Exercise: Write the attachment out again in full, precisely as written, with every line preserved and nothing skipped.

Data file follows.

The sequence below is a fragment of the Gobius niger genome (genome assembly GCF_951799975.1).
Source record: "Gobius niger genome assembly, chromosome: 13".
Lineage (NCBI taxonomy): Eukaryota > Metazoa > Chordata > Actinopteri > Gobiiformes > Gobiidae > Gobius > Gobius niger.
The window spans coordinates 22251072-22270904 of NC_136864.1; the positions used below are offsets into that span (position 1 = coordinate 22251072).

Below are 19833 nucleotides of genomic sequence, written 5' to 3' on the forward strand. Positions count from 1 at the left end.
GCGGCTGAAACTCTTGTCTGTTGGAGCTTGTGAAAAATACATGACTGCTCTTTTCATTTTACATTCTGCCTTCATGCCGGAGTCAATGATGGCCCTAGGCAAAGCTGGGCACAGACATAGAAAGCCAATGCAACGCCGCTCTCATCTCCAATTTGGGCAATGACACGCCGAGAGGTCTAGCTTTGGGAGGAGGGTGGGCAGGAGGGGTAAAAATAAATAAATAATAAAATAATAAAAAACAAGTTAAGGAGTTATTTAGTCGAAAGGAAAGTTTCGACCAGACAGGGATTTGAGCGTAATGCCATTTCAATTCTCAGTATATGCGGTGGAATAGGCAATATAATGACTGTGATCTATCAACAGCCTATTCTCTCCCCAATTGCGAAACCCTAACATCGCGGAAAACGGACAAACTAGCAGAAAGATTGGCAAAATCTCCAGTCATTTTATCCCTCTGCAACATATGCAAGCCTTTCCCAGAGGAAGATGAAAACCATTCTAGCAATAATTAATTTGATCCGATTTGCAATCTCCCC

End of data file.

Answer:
The sequence below is a fragment of the Gobius niger genome (genome assembly GCF_951799975.1).
Source record: "Gobius niger genome assembly, chromosome: 13".
Lineage (NCBI taxonomy): Eukaryota > Metazoa > Chordata > Actinopteri > Gobiiformes > Gobiidae > Gobius > Gobius niger.
The window spans coordinates 22251072-22270904 of NC_136864.1; the positions used below are offsets into that span (position 1 = coordinate 22251072).

Below are 19833 nucleotides of genomic sequence, written 5' to 3' on the forward strand. Positions count from 1 at the left end.
GCGGCTGAAACTCTTGTCTGTTGGAGCTTGTGAAAAATACATGACTGCTCTTTTCATTTTACATTCTGCCTTCATGCCGGAGTCAATGATGGCCCTAGGCAAAGCTGGGCACAGACATAGAAAGCCAATGCAACGCCGCTCTCATCTCCAATTTGGGCAATGACACGCCGAGAGGTCTAGCTTTGGGAGGAGGGTGGGCAGGAGGGGTAAAAATAAATAAATAATAAAATAATAAAAAACAAGTTAAGGAGTTATTTAGTCGAAAGGAAAGTTTCGACCAGACAGGGATTTGAGCGTAATGCCATTTCAATTCTCAGTATATGCGGTGGAATAGGCAATATAATGACTGTGATCTATCAACAGCCTATTCTCTCCCCAATTGCGAAACCCTAACATCGCGGAAAACGGACAAACTAGCAGAAAGATTGGCAAAATCTCCAGTCATTTTATCCCTCTGCAACATATGCAAGCCTTTCCCAGAGGAAGATGAAAACCATTCTAGCAATAATTAATTTGATCCGATTTGCAATCTCCCC